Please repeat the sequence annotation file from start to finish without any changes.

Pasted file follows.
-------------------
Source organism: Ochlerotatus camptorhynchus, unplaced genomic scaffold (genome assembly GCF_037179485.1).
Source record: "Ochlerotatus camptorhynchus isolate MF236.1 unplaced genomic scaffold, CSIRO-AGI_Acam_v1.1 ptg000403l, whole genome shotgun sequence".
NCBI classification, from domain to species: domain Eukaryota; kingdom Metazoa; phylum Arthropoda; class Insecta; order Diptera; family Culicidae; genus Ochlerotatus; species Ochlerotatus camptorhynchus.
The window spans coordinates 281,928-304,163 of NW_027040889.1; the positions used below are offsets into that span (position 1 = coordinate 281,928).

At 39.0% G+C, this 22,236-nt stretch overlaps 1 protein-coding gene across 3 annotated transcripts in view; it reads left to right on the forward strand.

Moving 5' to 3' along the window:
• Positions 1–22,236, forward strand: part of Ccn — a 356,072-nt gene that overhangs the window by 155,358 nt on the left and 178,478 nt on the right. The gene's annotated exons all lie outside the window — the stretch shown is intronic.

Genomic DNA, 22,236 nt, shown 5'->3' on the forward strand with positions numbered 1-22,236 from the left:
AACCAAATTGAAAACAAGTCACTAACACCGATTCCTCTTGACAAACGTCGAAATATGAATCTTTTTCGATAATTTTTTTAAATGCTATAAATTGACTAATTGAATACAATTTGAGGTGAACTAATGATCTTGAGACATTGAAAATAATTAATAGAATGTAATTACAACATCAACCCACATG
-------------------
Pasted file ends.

Source organism: Ochlerotatus camptorhynchus, unplaced genomic scaffold (genome assembly GCF_037179485.1).
Source record: "Ochlerotatus camptorhynchus isolate MF236.1 unplaced genomic scaffold, CSIRO-AGI_Acam_v1.1 ptg000403l, whole genome shotgun sequence".
NCBI classification, from domain to species: domain Eukaryota; kingdom Metazoa; phylum Arthropoda; class Insecta; order Diptera; family Culicidae; genus Ochlerotatus; species Ochlerotatus camptorhynchus.
The window spans coordinates 281,928-304,163 of NW_027040889.1; the positions used below are offsets into that span (position 1 = coordinate 281,928).

At 39.0% G+C, this 22,236-nt stretch overlaps 1 protein-coding gene across 3 annotated transcripts in view; it reads left to right on the forward strand.

Moving 5' to 3' along the window:
• Positions 1–22,236, forward strand: part of Ccn — a 356,072-nt gene that overhangs the window by 155,358 nt on the left and 178,478 nt on the right. The gene's annotated exons all lie outside the window — the stretch shown is intronic.

Genomic DNA, 22,236 nt, shown 5'->3' on the forward strand with positions numbered 1-22,236 from the left:
AACCAAATTGAAAACAAGTCACTAACACCGATTCCTCTTGACAAACGTCGAAATATGAATCTTTTTCGATAATTTTTTTAAATGCTATAAATTGACTAATTGAATACAATTTGAGGTGAACTAATGATCTTGAGACATTGAAAATAATTAATAGAATGTAATTACAACATCAACCCACATG